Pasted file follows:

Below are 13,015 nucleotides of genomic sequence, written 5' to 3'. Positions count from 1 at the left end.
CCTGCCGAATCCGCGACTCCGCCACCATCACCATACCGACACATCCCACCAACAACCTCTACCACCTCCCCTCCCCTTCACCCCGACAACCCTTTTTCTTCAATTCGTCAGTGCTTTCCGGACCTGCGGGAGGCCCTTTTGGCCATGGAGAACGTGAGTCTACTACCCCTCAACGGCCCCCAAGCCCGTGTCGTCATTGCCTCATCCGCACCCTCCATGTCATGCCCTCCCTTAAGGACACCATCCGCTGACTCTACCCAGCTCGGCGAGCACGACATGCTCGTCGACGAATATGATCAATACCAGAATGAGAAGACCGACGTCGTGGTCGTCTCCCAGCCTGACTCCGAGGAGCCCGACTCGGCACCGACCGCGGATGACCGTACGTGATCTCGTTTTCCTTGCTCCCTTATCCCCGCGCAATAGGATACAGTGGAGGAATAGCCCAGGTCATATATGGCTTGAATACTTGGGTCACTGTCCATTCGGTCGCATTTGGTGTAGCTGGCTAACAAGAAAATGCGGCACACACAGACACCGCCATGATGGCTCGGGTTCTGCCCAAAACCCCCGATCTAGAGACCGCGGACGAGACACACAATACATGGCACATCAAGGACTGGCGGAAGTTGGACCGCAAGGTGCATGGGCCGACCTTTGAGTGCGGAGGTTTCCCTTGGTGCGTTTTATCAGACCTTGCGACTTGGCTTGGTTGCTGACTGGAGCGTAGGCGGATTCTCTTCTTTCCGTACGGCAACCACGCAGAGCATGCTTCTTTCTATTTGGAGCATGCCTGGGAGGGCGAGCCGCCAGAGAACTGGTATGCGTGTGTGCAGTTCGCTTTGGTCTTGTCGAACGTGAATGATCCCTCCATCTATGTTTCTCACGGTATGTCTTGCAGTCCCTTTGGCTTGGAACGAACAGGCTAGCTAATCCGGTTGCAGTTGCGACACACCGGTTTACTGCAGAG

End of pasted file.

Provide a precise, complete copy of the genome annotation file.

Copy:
Below are 13,015 nucleotides of genomic sequence, written 5' to 3'. Positions count from 1 at the left end.
CCTGCCGAATCCGCGACTCCGCCACCATCACCATACCGACACATCCCACCAACAACCTCTACCACCTCCCCTCCCCTTCACCCCGACAACCCTTTTTCTTCAATTCGTCAGTGCTTTCCGGACCTGCGGGAGGCCCTTTTGGCCATGGAGAACGTGAGTCTACTACCCCTCAACGGCCCCCAAGCCCGTGTCGTCATTGCCTCATCCGCACCCTCCATGTCATGCCCTCCCTTAAGGACACCATCCGCTGACTCTACCCAGCTCGGCGAGCACGACATGCTCGTCGACGAATATGATCAATACCAGAATGAGAAGACCGACGTCGTGGTCGTCTCCCAGCCTGACTCCGAGGAGCCCGACTCGGCACCGACCGCGGATGACCGTACGTGATCTCGTTTTCCTTGCTCCCTTATCCCCGCGCAATAGGATACAGTGGAGGAATAGCCCAGGTCATATATGGCTTGAATACTTGGGTCACTGTCCATTCGGTCGCATTTGGTGTAGCTGGCTAACAAGAAAATGCGGCACACACAGACACCGCCATGATGGCTCGGGTTCTGCCCAAAACCCCCGATCTAGAGACCGCGGACGAGACACACAATACATGGCACATCAAGGACTGGCGGAAGTTGGACCGCAAGGTGCATGGGCCGACCTTTGAGTGCGGAGGTTTCCCTTGGTGCGTTTTATCAGACCTTGCGACTTGGCTTGGTTGCTGACTGGAGCGTAGGCGGATTCTCTTCTTTCCGTACGGCAACCACGCAGAGCATGCTTCTTTCTATTTGGAGCATGCCTGGGAGGGCGAGCCGCCAGAGAACTGGTATGCGTGTGTGCAGTTCGCTTTGGTCTTGTCGAACGTGAATGATCCCTCCATCTATGTTTCTCACGGTATGTCTTGCAGTCCCTTTGGCTTGGAACGAACAGGCTAGCTAATCCGGTTGCAGTTGCGACACACCGGTTTACTGCAGAG